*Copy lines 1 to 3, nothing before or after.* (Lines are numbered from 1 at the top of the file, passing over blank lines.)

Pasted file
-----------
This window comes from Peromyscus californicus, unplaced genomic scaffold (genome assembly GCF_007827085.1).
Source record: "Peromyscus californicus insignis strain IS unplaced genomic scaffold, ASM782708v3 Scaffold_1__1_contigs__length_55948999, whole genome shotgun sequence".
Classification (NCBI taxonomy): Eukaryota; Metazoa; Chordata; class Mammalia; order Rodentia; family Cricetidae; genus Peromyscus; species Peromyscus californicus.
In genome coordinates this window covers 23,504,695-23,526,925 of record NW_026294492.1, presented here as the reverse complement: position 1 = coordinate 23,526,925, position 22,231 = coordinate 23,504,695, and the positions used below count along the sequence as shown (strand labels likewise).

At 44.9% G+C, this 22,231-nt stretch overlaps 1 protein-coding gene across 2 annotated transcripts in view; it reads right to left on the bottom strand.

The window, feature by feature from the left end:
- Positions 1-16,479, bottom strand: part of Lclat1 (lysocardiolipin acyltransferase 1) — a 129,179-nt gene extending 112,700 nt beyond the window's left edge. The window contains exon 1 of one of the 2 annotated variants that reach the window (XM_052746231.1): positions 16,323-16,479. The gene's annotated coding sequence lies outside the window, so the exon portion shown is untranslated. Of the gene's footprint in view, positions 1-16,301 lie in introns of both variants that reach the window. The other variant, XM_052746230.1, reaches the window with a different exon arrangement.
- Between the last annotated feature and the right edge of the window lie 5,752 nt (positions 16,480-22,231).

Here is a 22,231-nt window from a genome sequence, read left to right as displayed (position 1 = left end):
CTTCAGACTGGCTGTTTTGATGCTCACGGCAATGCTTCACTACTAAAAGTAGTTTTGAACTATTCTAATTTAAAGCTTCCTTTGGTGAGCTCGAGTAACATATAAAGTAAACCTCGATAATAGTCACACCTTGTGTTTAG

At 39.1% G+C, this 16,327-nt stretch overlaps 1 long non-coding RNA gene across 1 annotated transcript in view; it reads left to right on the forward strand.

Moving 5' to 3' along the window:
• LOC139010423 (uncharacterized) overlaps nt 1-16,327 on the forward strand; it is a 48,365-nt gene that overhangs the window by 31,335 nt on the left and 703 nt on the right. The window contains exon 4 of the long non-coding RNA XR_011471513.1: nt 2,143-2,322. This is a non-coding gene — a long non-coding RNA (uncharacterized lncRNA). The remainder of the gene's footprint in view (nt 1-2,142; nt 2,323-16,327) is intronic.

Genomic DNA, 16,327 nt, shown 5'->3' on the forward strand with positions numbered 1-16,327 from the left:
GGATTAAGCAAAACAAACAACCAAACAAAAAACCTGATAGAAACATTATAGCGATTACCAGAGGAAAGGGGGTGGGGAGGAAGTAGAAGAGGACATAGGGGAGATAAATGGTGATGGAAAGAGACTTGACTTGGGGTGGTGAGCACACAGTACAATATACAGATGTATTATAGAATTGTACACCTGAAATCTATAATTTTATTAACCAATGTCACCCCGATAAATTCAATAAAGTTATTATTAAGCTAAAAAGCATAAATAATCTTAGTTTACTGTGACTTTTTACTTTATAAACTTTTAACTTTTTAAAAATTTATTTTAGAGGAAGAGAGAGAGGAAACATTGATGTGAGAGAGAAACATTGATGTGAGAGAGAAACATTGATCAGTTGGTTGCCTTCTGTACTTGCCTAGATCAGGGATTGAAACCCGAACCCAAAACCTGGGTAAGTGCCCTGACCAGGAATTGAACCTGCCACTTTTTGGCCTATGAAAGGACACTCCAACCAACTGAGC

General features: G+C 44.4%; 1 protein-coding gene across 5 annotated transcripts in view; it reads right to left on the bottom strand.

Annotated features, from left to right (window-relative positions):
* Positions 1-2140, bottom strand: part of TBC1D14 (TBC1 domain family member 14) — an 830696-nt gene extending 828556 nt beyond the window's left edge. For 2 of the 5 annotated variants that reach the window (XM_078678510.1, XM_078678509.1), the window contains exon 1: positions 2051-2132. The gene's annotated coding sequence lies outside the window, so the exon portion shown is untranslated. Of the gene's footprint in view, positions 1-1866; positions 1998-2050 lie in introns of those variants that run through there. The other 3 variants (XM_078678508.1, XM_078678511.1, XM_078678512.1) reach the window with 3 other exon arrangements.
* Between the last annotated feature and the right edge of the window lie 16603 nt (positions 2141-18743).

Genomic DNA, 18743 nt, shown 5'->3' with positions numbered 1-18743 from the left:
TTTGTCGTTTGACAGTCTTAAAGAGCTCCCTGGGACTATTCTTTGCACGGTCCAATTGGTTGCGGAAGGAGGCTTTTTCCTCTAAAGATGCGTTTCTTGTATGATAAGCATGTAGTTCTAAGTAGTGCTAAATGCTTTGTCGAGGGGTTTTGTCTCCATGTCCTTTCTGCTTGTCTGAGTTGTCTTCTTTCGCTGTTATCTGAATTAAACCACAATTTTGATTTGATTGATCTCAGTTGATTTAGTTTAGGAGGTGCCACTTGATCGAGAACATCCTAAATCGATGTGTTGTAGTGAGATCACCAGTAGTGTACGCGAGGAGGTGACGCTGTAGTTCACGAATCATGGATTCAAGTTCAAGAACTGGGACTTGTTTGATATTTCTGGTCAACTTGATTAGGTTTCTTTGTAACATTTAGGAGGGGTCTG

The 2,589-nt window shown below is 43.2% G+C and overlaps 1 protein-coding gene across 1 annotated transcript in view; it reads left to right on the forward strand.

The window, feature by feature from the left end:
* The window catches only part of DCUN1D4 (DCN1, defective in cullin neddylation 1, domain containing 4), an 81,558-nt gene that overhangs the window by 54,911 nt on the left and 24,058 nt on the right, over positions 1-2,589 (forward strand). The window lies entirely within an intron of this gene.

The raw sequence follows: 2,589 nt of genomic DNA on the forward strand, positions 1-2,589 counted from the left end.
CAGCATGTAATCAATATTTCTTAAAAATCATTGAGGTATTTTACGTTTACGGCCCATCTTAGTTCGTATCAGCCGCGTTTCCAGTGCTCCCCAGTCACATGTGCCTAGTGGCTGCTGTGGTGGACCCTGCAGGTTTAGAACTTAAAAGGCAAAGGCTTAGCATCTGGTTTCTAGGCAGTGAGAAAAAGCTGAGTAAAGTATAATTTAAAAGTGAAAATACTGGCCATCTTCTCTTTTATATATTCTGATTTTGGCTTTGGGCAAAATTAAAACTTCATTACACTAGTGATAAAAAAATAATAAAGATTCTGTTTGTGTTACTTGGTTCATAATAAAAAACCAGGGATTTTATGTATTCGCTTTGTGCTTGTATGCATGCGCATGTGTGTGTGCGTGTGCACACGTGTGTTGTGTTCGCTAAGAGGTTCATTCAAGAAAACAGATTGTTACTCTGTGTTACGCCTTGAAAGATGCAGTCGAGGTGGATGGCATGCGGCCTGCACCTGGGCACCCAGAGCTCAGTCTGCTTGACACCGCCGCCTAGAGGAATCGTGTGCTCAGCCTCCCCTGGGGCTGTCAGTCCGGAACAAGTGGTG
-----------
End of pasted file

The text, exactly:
This window comes from Peromyscus californicus, unplaced genomic scaffold (genome assembly GCF_007827085.1).
Source record: "Peromyscus californicus insignis strain IS unplaced genomic scaffold, ASM782708v3 Scaffold_1__1_contigs__length_55948999, whole genome shotgun sequence".
Classification (NCBI taxonomy): Eukaryota; Metazoa; Chordata; class Mammalia; order Rodentia; family Cricetidae; genus Peromyscus; species Peromyscus californicus.